Above: Warhorse standing at Bombora Downs

After having his first winner just 12 months ago, Bombora Downs stallion Warhorse is beginning to produce a steady stream of winners.

Bombora Downs’ Christoph Bruechert doesn’t hide the fact that it’s been a tough year for his stallions and he is hoping that General Nediym’s best credentialed son can gain valuable recognition by producing a horse of note.

“He is actually doing very well,” Bruechert said.

“He had two winners from three runners on Sunday.”

Bruechert said he had been hearing for the get-go that Warhorse’s progeny have above average ability.

“But it’s been a very frustrating wait as they do take a fair bit of education and they do tend to be a little bit fizzy,” he said.

“They are now all of a sudden starting to really put it together so I think the next 12 months will be pretty exciting for us.

“They are four now and they have needed every bit of that so I think the earlier people start with their education the better.

“And it’s more of mental maturity than physical that they need but there are some quite promising horses out there.”

Bruechert admitted that it been a quiet year at stud for Warhorse, with most of the bookings this season from people who already had one by the stallion and they were impressed with the speed being shown and just need to put it together on race day.

He said Warhorse had never had a particularly big book of mares.

“It’s not an easy game this stallion business,” he said.

“If he gets one headline horse in the next few months, all of a sudden people will sit up and start taking notice of what the horses are doing.

“Unless you get that headline act, people are not just going to have a look at you.”

There have been reports by jockey Lewis German that the I Am War gelding, which has had two starts for a fourth in the Maribyrnong Stakes (1000m) up the Flemington straight in October, is a stakes horse and there are others that are highly rated.

But Bruechert said until they do it, it’s just talk.

He said some of the yearlings from his first year that went through Melbourne Premier sold quite well, with three finishing up overseas and all have won.

“His top price was $97,500 and we had one at $70,000 and a couple of 60s,” Bruechert said.

“They were pretty nice looking horses and quite athletic but it has obviously been steadily downhill since then but people are waiting to see what they do, I suppose.

“It would be just nice to get a horse that gets a decent book of mares each year.”

But Bruechert is encouraged by result results from Warhorse’s progeny.

Symbol of Courage won in Malaysia in an open class race over 1100m on Sunday. He led all the way to win by four lengths at the Selangor Turf Club. The three-year-old has now had two wins, two seconds and three thirds from his nine starts.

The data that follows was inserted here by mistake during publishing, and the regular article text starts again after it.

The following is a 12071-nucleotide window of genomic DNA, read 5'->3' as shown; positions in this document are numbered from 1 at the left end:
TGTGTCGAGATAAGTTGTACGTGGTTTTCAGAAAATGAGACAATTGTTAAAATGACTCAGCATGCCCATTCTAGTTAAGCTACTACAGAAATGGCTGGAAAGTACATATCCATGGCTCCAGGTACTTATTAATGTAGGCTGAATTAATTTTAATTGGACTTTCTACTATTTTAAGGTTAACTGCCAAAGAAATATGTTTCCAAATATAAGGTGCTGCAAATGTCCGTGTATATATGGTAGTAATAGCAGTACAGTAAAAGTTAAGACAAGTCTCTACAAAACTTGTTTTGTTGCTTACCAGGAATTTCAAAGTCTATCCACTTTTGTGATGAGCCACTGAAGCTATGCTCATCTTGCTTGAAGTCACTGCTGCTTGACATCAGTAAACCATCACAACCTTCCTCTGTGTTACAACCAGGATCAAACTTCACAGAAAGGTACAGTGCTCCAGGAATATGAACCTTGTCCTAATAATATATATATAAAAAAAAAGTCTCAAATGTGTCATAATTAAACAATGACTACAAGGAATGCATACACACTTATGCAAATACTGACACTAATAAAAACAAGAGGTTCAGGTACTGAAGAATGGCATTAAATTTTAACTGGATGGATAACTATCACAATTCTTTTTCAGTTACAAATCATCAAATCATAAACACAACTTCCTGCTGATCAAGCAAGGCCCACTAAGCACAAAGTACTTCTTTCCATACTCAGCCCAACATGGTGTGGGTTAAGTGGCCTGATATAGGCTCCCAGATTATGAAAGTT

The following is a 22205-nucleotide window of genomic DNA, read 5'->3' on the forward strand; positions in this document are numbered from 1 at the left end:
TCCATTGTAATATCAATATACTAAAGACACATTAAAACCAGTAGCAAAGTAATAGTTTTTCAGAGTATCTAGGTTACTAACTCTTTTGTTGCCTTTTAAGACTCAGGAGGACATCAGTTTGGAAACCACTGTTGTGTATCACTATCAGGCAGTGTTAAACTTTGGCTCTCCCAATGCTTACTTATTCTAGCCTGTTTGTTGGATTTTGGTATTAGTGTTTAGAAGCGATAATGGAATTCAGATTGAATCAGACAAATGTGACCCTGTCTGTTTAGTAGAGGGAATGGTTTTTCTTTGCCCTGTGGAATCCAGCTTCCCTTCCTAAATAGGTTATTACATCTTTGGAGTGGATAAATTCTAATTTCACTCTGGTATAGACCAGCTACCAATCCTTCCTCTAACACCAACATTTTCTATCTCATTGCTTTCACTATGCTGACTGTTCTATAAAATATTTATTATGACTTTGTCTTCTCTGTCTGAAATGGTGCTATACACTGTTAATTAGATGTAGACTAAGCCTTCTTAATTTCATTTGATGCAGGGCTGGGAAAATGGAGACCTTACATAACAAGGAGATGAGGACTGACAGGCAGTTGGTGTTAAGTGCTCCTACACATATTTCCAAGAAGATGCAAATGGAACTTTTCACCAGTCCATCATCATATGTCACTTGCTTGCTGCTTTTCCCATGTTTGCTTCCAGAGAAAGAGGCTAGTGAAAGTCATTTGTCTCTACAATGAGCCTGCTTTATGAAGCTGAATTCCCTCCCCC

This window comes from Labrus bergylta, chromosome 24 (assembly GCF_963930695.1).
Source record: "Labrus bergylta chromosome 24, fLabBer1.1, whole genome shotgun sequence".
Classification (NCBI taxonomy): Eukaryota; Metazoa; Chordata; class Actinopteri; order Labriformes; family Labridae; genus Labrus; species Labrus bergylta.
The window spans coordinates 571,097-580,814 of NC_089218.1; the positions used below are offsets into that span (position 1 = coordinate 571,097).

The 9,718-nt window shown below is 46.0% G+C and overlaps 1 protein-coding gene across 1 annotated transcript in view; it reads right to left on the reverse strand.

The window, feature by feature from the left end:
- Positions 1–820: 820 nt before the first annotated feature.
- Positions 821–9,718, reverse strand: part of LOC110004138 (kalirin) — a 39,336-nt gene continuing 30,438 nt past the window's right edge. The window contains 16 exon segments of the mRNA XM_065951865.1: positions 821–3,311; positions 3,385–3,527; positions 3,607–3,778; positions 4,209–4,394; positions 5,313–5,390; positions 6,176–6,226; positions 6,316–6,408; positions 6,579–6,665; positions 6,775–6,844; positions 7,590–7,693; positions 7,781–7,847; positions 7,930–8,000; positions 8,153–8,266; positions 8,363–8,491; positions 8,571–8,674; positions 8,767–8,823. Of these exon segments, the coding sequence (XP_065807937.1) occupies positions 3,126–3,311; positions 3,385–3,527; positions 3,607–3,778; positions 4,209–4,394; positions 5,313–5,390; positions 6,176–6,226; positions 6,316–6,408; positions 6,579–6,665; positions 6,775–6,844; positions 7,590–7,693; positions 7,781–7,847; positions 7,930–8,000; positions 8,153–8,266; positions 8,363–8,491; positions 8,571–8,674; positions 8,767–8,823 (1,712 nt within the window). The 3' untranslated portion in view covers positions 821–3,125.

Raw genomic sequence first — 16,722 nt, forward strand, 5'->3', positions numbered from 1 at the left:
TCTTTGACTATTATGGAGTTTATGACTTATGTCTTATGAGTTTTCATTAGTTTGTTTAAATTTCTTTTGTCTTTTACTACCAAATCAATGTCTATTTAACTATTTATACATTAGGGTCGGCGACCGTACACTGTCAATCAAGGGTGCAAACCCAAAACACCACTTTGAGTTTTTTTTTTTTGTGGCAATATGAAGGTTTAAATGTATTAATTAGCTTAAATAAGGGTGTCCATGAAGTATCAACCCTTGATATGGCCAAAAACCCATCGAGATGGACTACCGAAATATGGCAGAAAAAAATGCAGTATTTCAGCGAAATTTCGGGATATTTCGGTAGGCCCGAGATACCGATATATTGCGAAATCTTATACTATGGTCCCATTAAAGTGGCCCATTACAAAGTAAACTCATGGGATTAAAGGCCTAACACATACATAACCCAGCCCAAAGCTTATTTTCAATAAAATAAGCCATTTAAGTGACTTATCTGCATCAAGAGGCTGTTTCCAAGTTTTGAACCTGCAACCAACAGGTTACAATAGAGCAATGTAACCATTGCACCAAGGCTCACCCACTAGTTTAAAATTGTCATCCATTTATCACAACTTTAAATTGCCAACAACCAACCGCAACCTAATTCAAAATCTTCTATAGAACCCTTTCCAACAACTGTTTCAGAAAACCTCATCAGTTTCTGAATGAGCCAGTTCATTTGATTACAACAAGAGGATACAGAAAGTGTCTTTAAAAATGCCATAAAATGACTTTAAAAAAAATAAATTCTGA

Symbol Of Courage was a $75,000 purchase at the 2018 Melbourne Premier Yearling Sale.

Closer to home, War Cheval  scored easily on Sunday, also leading all the way to win over 1100m at Border Town.

Trainer John Hickmott quipped after the race that the three-year-old gelding had finally got his head and legs co-ordinated.

And last month, Warhorse had three winners. Cheronkoh won over 1600m at Murtoa, Symbol Of Courage scored another four length win over 1100m in Singapore and Pride Mountain won over 1350m in Macau.

Pride Mountain sold for $18,000 at the 2019 Gold Coast two-year-olds in training sale.

Warhorse, a champion two year-old, won the Group 3 Eclipse Stakes at Ellerslie at his third start and then two runs later scored in the 2012 Group 1 Diamond Stakes. He was voted champion two year-old of the 2011/12 season by New Zealand Thoroughbred Racing.

He performed at Group level from two to five years-old and earned a reputation as an outstanding sprinter who is suited to Victoria’s Super VOBIS scheme.

Warhorse, which had his first season at stud in 2015 when he served his biggest book – 77 – of mares, has had 31 runners for 10 individual winners for 12 wins and 30 placings.

He has got 52 named horses of racing age.

Bombora Downs, based on the Mornington Peninsula, also stands Dandino, Jungle Ruler and De Gaulle.

The impact of COVID-19 has been significant for some studs, but Bruechert said Bombora Downs’ strength was that it does a little bit of everything.

“We still foaled down over 100 mares and we’ll prep probably 30 horses, or close to that, between both lots of sales,” he said.

“We wean for people locally down here as well, so we’ll wean 50 odd horses and 10 of them will come in just to be weaned. And we grow out horses and we have probably done 30 walks-on for the year as well.”

Bruechert said offering a variety of services certainly helps.